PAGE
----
Album Review: Andy and His Grandmother by Andy Kaufman
Fairly Good, Based on 7 Critics
Pitchfork - 72 Based on rating 7.2/10
Between 1977 and 1979, Andy Kaufman-- and his act-- changed. In '77, the comedian (or, as he preferred, "song-and-dance man") was 28 years old, and his bits were marked by wide-eyed innocence. At that point, it often seemed like his characters were pre-pubescent or eerily unaware of the adult world; in fact, much of his material at the time was culled from previous stints entertaining childrens' birthday parties as a teenager or hosting a kids' show, "Uncle Andy's Funhouse," in college.
It probably seemed quaint at the time, Andy Kaufman fooling around with a micro-tape recorder to capture every "slice of life" he deemed worthwhile between 1977 and 1979, and prodding each of them for some kind of insight into the human condition. As much as Kaufman was a dangerous anarchist who would betray his fans, fellow performers, and family just to provoke (often uncomfortable) reactions, he was also a populist with tremendous empathy. And, in many respects, he was a total visionary.Kaufman was so hyper-obsessed with inauthenticity in everyday life, there is still a plausible argument that he may have planned and faked his own death almost 30 years ago.
Released nearly 30 years after his death, Andy Kaufman's "debut comedy album" Andy and His Grandmother is a skittish, strange hodge-podge of half-baked ideas, leftover recordings, and found-sound brilliance, and for folks who take their album titles literally, it contains very little material from his Grandmother. It's also an excuse for the "death hoax" rumor to rear its head again, but it's doubtful that Kaufman would have green-lit such an archival project because there are moments here that are certifiably "hardcore fans only" (a long bit where Andy defends the tag of "genius"; too much relationship talk to take). Preaching to the converted just wasn't his bag.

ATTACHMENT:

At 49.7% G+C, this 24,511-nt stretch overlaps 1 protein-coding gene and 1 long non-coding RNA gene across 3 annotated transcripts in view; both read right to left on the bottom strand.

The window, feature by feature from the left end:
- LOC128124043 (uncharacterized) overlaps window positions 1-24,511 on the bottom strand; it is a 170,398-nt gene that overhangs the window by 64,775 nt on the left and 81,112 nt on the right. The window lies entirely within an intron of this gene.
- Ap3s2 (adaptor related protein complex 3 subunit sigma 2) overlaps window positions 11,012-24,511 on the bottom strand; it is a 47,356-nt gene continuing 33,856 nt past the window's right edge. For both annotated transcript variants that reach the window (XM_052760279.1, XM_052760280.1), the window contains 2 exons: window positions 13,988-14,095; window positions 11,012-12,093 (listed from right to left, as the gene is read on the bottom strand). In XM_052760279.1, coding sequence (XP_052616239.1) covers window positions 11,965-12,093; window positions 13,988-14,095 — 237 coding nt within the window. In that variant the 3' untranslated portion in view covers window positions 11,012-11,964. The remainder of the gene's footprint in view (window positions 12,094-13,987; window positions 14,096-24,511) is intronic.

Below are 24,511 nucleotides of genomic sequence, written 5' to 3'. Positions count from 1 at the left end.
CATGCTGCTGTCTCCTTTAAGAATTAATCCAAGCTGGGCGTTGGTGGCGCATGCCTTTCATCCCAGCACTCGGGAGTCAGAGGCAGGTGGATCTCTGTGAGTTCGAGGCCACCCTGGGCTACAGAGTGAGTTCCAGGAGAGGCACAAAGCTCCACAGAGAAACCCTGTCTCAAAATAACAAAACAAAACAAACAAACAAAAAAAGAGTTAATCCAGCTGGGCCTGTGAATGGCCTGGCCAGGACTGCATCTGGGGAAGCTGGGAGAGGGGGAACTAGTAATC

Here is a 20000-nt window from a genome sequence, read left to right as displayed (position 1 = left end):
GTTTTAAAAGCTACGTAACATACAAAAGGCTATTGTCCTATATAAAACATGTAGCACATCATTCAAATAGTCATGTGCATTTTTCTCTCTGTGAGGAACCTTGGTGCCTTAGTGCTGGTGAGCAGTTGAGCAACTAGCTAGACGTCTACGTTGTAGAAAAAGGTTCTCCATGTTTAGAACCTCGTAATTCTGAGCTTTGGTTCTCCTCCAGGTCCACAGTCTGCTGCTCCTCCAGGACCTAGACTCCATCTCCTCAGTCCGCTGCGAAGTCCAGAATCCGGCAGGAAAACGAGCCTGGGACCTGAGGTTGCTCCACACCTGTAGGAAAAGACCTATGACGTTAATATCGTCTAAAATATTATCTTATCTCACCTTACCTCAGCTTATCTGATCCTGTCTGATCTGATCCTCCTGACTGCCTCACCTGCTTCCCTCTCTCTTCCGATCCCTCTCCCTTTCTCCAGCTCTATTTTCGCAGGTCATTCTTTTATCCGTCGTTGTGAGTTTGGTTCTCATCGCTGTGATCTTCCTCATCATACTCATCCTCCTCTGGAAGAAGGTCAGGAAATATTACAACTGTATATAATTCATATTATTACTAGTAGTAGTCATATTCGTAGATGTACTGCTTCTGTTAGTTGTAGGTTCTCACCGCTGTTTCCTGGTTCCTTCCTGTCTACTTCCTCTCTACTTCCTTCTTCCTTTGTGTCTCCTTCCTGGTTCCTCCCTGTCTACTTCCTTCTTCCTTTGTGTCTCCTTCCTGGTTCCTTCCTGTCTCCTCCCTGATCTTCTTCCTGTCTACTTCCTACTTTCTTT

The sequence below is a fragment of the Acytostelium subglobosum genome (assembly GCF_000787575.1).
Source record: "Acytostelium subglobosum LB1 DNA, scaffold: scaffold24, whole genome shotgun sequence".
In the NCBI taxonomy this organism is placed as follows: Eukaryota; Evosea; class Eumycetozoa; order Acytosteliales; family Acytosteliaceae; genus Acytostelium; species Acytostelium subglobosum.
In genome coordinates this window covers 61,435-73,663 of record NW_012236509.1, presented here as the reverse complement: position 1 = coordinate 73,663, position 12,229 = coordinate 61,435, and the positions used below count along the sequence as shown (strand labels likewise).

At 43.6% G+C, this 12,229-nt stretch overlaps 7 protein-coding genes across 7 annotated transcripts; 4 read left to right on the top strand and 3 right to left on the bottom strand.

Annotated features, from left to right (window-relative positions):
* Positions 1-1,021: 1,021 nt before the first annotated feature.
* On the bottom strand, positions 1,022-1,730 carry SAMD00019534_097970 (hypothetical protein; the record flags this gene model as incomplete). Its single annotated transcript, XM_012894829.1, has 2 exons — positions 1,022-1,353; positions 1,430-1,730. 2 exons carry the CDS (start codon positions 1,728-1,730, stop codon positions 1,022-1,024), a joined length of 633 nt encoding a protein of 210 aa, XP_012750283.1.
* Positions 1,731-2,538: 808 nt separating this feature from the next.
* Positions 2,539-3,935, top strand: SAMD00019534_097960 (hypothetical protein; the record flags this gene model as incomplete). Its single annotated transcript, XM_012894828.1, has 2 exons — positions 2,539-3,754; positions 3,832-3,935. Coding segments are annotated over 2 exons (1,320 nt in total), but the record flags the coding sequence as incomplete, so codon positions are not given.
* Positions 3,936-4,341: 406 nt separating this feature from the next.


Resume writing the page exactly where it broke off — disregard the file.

For US comedian Andy Kaufman, the acquisition of a micro-cassette recorder enabled him to archive the chaos he wilfully provoked wherever he went. The plan was to compile an album capturing “the comedy of everyday existence”. Twenty-nine years after his death – or supposed death, many believe Kaufman even faked this – the album is finally here.
To ensure I hadn’t lost my sense of humour completely, I’ve repeatedly listened to Andy and His Grandmother, an album of comedy from Andy Kaufman, deceased American entertainer, actor and performance artist. I’d been really looking forward to hearing it, because Kaufman’s reputation as a funny man is written in large letters through pop culture and this is, after all, PopMatters. But unfortunately for me, this album falls flat.
?If people buy a record called Andy and His Grandmother, they think, ?Oh wow, Andy Kaufman made a record with his grandmother. This must be hilarious.? And they show a picture of me and my grandmother on the cover? And then they put it on, and it?s just a regular conversation. And people are gonna say, ?What? What is this?? But I like to do that to people, ya know.
The subject of faking his death comes up late on Andy Kaufman’s “Andy and His Grandmother,” the comic legend’s posthumous first album. It happens during a phone conversation between Kaufman and an associate, probably his frequent coconspirator Bob Zmuda, about an album of real-life conversations Kaufman wanted to make. A former girlfriend angrily demands Kaufman hand over the tapes that feature her, but Kaufman refuses, while recording the conversation.